Knowledge, Belief, and Assertion

Hindriks, Frank A. (2003) Knowledge, Belief, and Assertion. In: Pre-Proceedings of the 26th International Wittgenstein Symposium. Austrian Ludwig Wittgenstein Society, pp. 135-137.


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The traditional answer to the question what it is to make an assertion appeals to belief (see Grice 1989 and Searle 1969). To assert something, so the analysis goes, is to express a belief by way of uttering a sentence. Timothy Williamson claims (1) that on the traditional analysis assertion is constitutively governed by the truth rule (242):1 One must: assert p only if p is true. He argues (2) that the traditional analysis is mistaken, and (3) that assertion is constitutively governed by the knowledge rule instead (243): One must: assert p only if one knows p. I will argue that all three of these claims are false.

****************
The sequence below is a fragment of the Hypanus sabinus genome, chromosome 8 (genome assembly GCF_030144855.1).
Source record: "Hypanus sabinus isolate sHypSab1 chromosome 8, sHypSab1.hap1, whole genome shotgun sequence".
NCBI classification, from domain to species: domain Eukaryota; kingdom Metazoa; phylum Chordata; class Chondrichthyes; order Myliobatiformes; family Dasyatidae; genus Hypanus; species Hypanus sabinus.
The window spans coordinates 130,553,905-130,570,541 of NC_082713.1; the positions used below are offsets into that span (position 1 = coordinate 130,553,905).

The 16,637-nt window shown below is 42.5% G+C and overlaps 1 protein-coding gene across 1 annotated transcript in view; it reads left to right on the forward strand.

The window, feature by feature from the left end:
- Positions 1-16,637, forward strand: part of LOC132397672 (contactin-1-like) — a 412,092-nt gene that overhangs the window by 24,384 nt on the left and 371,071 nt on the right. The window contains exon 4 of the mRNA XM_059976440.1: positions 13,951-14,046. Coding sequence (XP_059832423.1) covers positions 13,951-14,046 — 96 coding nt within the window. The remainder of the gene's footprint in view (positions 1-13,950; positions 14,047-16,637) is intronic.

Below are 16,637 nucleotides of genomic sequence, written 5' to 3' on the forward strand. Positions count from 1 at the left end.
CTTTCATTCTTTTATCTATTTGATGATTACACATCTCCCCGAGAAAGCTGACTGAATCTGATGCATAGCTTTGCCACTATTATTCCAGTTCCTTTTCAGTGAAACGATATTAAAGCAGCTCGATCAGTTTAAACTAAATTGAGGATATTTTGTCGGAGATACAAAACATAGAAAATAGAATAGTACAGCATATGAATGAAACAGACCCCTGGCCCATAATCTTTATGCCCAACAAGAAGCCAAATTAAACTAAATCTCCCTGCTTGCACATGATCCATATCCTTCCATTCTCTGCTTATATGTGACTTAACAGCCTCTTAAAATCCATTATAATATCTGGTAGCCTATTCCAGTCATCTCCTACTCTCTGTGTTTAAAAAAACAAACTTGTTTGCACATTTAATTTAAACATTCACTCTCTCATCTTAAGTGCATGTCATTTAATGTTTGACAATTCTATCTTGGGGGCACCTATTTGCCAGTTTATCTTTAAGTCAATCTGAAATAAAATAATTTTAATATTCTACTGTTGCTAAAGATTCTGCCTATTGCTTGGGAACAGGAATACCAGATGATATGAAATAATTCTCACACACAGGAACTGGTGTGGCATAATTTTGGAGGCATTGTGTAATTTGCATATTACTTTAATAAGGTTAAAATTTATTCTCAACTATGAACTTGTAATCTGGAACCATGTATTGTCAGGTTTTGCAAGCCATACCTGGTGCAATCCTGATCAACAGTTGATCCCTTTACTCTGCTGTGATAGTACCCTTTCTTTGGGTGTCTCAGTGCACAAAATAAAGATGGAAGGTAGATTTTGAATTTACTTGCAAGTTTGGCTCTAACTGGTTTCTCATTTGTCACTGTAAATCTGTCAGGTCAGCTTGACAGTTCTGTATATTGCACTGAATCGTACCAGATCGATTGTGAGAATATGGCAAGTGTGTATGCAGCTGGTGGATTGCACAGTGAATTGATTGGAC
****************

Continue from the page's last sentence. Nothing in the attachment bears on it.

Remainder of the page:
Item Type: Book Section
Uncontrolled Keywords: Constitutive Rules; Regulative Rules; Necessary Conditions; Searle, J.
Subjects: Philosophie > Philosophische Journale, Kongresse, Vereinigungen > Wittgenstein Symposium Kirchberg, Pre-Proceedings > Kirchberg 2003
Philosophie > Philosophische Disziplinen > Logik, analytische Philosophie
Depositing User: Stefan Köstenbauer
Date Deposited: 18 Jan 2008 14:57
Last Modified: 08 Sep 2011 18:52

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